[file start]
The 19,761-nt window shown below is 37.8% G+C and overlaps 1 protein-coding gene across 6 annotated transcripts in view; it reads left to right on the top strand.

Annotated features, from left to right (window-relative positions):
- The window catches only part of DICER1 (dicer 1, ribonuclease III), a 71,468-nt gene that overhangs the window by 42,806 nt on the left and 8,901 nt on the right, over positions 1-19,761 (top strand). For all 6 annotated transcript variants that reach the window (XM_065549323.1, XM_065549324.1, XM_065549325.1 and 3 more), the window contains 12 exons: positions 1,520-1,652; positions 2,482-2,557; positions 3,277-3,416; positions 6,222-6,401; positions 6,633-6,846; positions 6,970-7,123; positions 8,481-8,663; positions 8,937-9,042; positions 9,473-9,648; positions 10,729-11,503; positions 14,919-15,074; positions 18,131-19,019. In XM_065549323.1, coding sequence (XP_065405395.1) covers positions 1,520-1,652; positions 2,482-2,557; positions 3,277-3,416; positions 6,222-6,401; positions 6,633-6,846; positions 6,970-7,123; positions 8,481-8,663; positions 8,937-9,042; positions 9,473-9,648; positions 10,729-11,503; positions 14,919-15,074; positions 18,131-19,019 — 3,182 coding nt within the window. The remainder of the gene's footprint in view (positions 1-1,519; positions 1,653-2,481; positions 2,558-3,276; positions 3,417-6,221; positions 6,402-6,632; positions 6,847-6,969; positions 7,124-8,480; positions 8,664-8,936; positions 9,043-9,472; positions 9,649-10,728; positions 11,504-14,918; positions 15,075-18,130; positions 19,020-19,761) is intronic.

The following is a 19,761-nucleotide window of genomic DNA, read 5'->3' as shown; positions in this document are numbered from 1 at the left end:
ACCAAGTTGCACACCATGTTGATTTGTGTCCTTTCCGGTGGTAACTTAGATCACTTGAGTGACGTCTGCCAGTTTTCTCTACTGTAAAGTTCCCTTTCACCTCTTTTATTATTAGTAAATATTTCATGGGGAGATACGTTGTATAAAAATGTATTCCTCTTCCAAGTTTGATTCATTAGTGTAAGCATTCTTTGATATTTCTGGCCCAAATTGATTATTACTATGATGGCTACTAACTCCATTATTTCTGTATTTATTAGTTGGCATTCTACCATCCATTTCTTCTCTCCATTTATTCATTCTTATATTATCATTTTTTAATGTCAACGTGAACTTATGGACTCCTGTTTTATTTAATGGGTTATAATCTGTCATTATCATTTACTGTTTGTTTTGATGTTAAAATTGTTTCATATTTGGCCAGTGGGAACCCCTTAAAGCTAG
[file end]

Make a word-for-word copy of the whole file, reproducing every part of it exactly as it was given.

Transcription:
The 19,761-nt window shown below is 37.8% G+C and overlaps 1 protein-coding gene across 6 annotated transcripts in view; it reads left to right on the top strand.

Annotated features, from left to right (window-relative positions):
- The window catches only part of DICER1 (dicer 1, ribonuclease III), a 71,468-nt gene that overhangs the window by 42,806 nt on the left and 8,901 nt on the right, over positions 1-19,761 (top strand). For all 6 annotated transcript variants that reach the window (XM_065549323.1, XM_065549324.1, XM_065549325.1 and 3 more), the window contains 12 exons: positions 1,520-1,652; positions 2,482-2,557; positions 3,277-3,416; positions 6,222-6,401; positions 6,633-6,846; positions 6,970-7,123; positions 8,481-8,663; positions 8,937-9,042; positions 9,473-9,648; positions 10,729-11,503; positions 14,919-15,074; positions 18,131-19,019. In XM_065549323.1, coding sequence (XP_065405395.1) covers positions 1,520-1,652; positions 2,482-2,557; positions 3,277-3,416; positions 6,222-6,401; positions 6,633-6,846; positions 6,970-7,123; positions 8,481-8,663; positions 8,937-9,042; positions 9,473-9,648; positions 10,729-11,503; positions 14,919-15,074; positions 18,131-19,019 — 3,182 coding nt within the window. The remainder of the gene's footprint in view (positions 1-1,519; positions 1,653-2,481; positions 2,558-3,276; positions 3,417-6,221; positions 6,402-6,632; positions 6,847-6,969; positions 7,124-8,480; positions 8,664-8,936; positions 9,043-9,472; positions 9,649-10,728; positions 11,504-14,918; positions 15,075-18,130; positions 19,020-19,761) is intronic.

The following is a 19,761-nucleotide window of genomic DNA, read 5'->3' as shown; positions in this document are numbered from 1 at the left end:
ACCAAGTTGCACACCATGTTGATTTGTGTCCTTTCCGGTGGTAACTTAGATCACTTGAGTGACGTCTGCCAGTTTTCTCTACTGTAAAGTTCCCTTTCACCTCTTTTATTATTAGTAAATATTTCATGGGGAGATACGTTGTATAAAAATGTATTCCTCTTCCAAGTTTGATTCATTAGTGTAAGCATTCTTTGATATTTCTGGCCCAAATTGATTATTACTATGATGGCTACTAACTCCATTATTTCTGTATTTATTAGTTGGCATTCTACCATCCATTTCTTCTCTCCATTTATTCATTCTTATATTATCATTTTTTAATGTCAACGTGAACTTATGGACTCCTGTTTTATTTAATGGGTTATAATCTGTCATTATCATTTACTGTTTGTTTTGATGTTAAAATTGTTTCATATTTGGCCAGTGGGAACCCCTTAAAGCTAG